• Brain tumors such as medulloblastomas or glioblastomas often contain areas of divergent differentiation, which raises the intriguing question of whether these tumors could derive from neural stem cells (NSCs).This chapter reviews the current knowledge of NSCs and relates them to brain tumor pathology.
  • Current therapy protocols for malignant brain tumors are targeted toward the reduction of bulk tumor mass.
  • The concept of brain-tumor stem cells could provide new insights for future therapies, if the capacity for self-renewal of tumor cells and growth of the tumor mass would reside within a small subset of cancer cells.
  • [MeSH-major] Brain Neoplasms / pathology. Neoplastic Stem Cells / pathology
  • [MeSH-minor] Animals. Antigens, CD / analysis. Glycoproteins / analysis. Humans. Neurons / cytology. Peptides / analysis. Signal Transduction. Stem Cells / physiology

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  • (PMID = 19322548.001).
  • [ISSN] 0080-0015
  • [Journal-full-title] Recent results in cancer research. Fortschritte der Krebsforschung. Progrès dans les recherches sur le cancer
  • [ISO-abbreviation] Recent Results Cancer Res.
  • [Language] eng
  • [Publication-type] Journal Article; Review
  • [Publication-country] Germany
  • [Chemical-registry-number] 0 / AC133 antigen; 0 / Antigens, CD; 0 / Glycoproteins; 0 / Peptides
  • [Number-of-references] 117
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6. Panagiotakos G, Tabar V: Brain tumor stem cells. Curr Neurol Neurosci Rep; 2007 May;7(3):215-20
MedlinePlus Health Information. consumer health - Brain Tumors.

  • [Source] The source of this record is MEDLINE®, a database of the U.S. National Library of Medicine.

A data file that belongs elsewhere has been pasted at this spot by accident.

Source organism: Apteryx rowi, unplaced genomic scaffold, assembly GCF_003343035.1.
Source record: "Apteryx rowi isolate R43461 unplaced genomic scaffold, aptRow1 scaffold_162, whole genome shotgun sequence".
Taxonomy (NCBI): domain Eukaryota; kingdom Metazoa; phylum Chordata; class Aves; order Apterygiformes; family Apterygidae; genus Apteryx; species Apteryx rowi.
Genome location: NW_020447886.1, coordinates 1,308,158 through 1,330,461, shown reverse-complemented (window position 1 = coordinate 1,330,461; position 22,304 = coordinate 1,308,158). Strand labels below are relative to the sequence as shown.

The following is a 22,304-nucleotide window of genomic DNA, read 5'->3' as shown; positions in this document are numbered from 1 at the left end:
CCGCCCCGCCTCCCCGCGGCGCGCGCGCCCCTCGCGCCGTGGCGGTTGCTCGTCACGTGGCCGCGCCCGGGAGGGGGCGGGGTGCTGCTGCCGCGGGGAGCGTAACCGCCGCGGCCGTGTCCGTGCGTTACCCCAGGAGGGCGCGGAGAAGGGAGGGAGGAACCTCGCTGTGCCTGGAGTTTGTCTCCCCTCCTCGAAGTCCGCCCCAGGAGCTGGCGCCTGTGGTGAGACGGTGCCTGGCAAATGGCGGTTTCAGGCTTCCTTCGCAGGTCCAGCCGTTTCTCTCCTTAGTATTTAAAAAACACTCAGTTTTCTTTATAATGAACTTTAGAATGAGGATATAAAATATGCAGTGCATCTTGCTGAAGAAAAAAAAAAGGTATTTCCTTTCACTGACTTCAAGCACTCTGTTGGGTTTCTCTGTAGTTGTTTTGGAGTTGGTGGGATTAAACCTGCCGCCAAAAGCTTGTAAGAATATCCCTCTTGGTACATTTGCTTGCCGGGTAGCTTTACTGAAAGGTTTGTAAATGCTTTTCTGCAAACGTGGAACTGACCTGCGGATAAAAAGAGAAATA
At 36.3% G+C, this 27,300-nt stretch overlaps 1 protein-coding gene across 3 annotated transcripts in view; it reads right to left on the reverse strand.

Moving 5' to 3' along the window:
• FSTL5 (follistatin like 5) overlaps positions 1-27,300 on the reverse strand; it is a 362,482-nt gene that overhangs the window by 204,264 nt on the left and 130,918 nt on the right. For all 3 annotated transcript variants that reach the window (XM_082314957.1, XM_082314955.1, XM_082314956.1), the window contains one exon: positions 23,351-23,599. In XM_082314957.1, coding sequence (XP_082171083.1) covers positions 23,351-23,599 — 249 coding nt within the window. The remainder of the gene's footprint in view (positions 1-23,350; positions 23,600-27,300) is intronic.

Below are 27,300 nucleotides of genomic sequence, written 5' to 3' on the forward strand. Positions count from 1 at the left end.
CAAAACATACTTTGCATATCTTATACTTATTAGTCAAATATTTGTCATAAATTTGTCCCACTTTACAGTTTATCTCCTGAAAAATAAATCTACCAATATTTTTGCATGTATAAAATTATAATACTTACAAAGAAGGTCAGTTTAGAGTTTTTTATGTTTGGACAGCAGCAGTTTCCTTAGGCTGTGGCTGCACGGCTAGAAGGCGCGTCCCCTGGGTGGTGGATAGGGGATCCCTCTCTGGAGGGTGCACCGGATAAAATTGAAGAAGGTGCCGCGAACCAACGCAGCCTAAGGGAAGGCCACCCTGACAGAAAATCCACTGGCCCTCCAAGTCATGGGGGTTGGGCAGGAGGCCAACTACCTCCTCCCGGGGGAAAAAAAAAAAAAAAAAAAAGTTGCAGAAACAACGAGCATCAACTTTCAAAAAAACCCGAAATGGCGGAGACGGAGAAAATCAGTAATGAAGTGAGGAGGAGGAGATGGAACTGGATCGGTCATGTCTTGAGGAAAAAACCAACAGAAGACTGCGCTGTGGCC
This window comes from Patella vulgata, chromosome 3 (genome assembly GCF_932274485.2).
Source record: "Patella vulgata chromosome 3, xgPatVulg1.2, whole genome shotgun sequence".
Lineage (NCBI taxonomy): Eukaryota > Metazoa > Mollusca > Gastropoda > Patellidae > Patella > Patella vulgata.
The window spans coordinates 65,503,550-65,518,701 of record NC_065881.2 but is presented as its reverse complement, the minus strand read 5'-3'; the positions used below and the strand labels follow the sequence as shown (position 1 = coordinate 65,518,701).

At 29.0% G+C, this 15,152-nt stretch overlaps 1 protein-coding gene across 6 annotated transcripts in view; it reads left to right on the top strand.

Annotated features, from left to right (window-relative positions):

• [Title] Brain tumor stem cells.
  • The concept of brain tumor stem cells is gaining increased recognition in neuro-oncology.
  • Until recently, the paradigm of a tumor-initiating stem cell was confined to hematopoietic malignancies where the hierarchical lineages of stem progenitor cells are well established.
  • The demonstration of persistent stem cells and cycling progenitors in the adult brain, coupled with the expansion of the cancer stem cell concept to solid tumors, has led to the exploration of "stemness" within gliomas.
  • Emerging data are highly suggestive of the subsistence of transformed multipotential cells within a glioma, with a subfraction of cells exhibiting increased efficiency at tumor initiation.
  • However, data in support of true glioma stem cells are inconclusive to date, particularly with respect to functional characterization of these cells.
  • Ongoing work aims at the identification of unique pathways governing self-renewal of these putative stem cells and at their validation as ultimate therapeutic targets.
  • [MeSH-major] Brain Neoplasms / pathology. Neoplastic Stem Cells / physiology

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  • (PMID = 17488587.001).
  • [ISSN] 1528-4042
  • [Journal-full-title] Current neurology and neuroscience reports
  • [ISO-abbreviation] Curr Neurol Neurosci Rep
  • [Language] eng
  • [Publication-type] Journal Article; Review
  • [Publication-country] United States
  • [Number-of-references] 54
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7. Silber J, Lim DA, Petritsch C, Persson AI, Maunakea AK, Yu M, Vandenberg SR, Ginzinger DG, James CD, Costello JF, Bergers G, Weiss WA, Alvarez-Buylla A, Hodgson JG: miR-124 and miR-137 inhibit proliferation of glioblastoma multiforme cells and induce differentiation of brain tumor stem cells. BMC Med; 2008 Jun 24;6:14
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  • [Title] miR-124 and miR-137 inhibit proliferation of glioblastoma multiforme cells and induce differentiation of brain tumor stem cells.
  • BACKGROUND: Glioblastoma multiforme (GBM) is an invariably fatal central nervous system tumor despite treatment with surgery, radiation, and chemotherapy.
  • In this study, we investigated the role of microRNAs in regulating the differentiation and proliferation of neural stem cells and glioblastoma-multiforme tumor cells.
  • METHODS: We used quantitative RT-PCR to assess microRNA expression in high-grade astrocytomas and adult mouse neural stem cells.
  • To assess the function of candidate microRNAs in high-grade astrocytomas, we transfected miR mimics to cultured-mouse neural stem cells, -mouse oligodendroglioma-derived stem cells, -human glioblastoma multiforme-derived stem cells and -glioblastoma multiforme cell lines.